One of the two final Nazi war criminals released from Dutch jails in January has reportedly died in West Germany, according to a director at the Dutch prison.
Ferdinand aus der Funten, 79, who was released Jan. 27, is reported to have died from a brain hemorrhage, according to Alexander Schoonen, deputy director of Koepel Prison in Breda.
The news comes on the heels of a report that seven Dutch groups that provide material aid to victims of World War II have demanded some $75 million annually to compensate for psychological damage caused by the release of aus der Funten and Franz Fischer, as well as the official Dutch representation at the funeral of Japanese Emperor Hirohito.
Aus der Funten, a captain in the SS, was deputy director of the office responsible for deporting Jews to death camps, overseeing all Jewish deportations from the Netherlands from 1941 to the end of the war.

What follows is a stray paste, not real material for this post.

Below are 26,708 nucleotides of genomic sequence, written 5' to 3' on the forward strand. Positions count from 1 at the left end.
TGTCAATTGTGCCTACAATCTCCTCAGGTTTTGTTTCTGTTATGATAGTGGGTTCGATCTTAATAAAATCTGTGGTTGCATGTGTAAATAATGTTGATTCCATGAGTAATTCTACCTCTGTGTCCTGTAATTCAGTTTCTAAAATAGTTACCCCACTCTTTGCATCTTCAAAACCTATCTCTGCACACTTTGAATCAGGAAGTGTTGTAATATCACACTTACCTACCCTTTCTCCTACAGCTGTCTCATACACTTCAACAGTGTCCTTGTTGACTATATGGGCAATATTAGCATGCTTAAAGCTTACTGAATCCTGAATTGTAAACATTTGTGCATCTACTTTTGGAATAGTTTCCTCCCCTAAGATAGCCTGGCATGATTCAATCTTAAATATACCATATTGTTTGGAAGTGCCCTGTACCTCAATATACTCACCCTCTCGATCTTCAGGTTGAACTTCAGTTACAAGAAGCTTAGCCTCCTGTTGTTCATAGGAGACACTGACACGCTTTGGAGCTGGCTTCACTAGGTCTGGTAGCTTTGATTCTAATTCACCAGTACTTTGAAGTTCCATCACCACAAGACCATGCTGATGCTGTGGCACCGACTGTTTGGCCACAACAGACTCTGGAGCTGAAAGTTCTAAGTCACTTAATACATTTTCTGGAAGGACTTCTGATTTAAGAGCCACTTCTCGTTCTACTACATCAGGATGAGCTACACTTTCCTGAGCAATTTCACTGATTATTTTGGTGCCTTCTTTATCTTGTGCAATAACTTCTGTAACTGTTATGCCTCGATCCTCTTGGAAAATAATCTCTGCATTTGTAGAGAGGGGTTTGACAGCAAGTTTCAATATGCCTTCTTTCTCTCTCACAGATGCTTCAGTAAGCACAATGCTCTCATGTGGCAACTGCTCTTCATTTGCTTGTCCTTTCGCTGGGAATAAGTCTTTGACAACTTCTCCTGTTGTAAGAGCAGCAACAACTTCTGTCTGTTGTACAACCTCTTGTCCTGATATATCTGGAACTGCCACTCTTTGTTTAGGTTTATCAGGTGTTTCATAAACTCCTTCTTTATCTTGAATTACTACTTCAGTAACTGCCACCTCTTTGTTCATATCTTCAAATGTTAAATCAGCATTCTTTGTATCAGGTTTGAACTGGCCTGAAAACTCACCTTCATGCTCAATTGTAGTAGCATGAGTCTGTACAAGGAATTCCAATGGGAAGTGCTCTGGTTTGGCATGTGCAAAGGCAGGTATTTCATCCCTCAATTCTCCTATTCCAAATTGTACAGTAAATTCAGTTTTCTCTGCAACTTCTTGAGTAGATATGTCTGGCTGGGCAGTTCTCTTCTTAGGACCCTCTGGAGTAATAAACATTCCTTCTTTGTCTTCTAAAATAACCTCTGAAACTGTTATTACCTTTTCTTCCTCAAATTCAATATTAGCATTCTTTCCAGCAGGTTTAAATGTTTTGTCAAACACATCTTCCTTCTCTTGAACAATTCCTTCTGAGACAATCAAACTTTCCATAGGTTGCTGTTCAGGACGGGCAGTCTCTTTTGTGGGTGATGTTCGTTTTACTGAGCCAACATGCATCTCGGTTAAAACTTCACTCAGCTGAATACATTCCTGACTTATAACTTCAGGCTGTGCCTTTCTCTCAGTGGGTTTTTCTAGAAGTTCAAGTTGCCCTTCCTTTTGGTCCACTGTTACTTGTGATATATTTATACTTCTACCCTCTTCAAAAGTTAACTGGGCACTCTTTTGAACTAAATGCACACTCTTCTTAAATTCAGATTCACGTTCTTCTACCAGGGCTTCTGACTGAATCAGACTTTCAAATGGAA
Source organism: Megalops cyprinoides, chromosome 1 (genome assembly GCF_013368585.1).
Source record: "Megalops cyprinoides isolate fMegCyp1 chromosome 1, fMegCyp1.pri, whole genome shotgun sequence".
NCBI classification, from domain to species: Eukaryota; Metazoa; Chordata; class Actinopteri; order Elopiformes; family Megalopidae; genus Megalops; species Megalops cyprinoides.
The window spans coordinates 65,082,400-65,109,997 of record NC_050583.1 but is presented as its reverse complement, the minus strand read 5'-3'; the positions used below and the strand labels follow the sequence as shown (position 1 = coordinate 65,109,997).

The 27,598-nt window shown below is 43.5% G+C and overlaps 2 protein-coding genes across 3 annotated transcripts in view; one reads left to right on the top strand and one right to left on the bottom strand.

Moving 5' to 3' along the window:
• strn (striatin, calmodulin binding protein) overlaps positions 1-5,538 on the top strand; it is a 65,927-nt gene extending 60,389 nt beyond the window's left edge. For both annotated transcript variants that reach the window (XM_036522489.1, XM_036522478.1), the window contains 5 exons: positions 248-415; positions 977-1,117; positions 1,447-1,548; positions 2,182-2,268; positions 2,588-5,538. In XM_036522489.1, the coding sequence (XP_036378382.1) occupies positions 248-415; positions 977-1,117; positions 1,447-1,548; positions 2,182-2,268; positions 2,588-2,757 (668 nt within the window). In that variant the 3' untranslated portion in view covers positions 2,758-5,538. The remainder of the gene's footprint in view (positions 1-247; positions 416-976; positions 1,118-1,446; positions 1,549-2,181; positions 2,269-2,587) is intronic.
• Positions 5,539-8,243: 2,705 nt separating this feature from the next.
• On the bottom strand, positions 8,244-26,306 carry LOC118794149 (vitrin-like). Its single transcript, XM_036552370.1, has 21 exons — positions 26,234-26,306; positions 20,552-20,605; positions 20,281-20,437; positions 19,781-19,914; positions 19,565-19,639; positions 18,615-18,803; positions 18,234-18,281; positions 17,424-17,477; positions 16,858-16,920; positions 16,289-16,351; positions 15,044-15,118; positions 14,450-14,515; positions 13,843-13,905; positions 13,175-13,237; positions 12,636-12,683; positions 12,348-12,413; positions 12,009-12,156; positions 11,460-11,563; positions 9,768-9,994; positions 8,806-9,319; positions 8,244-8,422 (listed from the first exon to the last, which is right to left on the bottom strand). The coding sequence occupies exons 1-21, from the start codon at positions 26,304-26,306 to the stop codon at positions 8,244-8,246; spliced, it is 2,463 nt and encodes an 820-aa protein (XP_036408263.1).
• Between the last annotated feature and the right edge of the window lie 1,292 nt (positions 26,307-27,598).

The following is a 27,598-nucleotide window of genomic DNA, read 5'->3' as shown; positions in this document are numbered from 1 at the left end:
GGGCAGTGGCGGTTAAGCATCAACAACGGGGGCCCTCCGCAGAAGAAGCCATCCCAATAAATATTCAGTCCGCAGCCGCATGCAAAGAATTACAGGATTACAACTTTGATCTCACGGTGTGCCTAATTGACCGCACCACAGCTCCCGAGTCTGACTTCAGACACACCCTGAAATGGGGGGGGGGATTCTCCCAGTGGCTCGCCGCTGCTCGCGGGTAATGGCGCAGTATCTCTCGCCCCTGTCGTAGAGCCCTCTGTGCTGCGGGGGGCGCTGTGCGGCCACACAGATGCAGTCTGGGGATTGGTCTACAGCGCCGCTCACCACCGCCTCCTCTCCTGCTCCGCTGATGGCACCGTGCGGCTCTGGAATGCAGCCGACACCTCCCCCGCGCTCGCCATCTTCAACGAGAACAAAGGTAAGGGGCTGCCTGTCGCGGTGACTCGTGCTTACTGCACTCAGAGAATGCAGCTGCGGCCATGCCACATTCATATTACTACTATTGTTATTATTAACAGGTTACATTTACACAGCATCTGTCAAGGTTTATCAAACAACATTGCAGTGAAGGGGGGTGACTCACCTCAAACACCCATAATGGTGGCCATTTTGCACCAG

Schoonen said aus der Funten died sometime in the last few weeks. He said he did not know where he had died, saying only that he knew the German had “changed hiding places” frequently after being released.
The Dutch groups dealing with wartime reparations have requested the additional $75 million to use in each of the next two to three years.
The release of aus der Funten and Fischer, as well as the Dutch presence at Hirohito’s funeral, evoked an emotional outpouring here from those who were prisoners of the Nazis in Europe and of the Japanese in what were then the Dutch East Indies.
The seven organizations say they received many thousands of calls for help from war victims who were seriously disturbed by the two events, and that as a result, the organizations had to engage additional professional staff.
The Archive of the Jewish Telegraphic Agency includes articles published from 1923 to 2008. Archive stories reflect the journalistic standards and practices of the time they were published.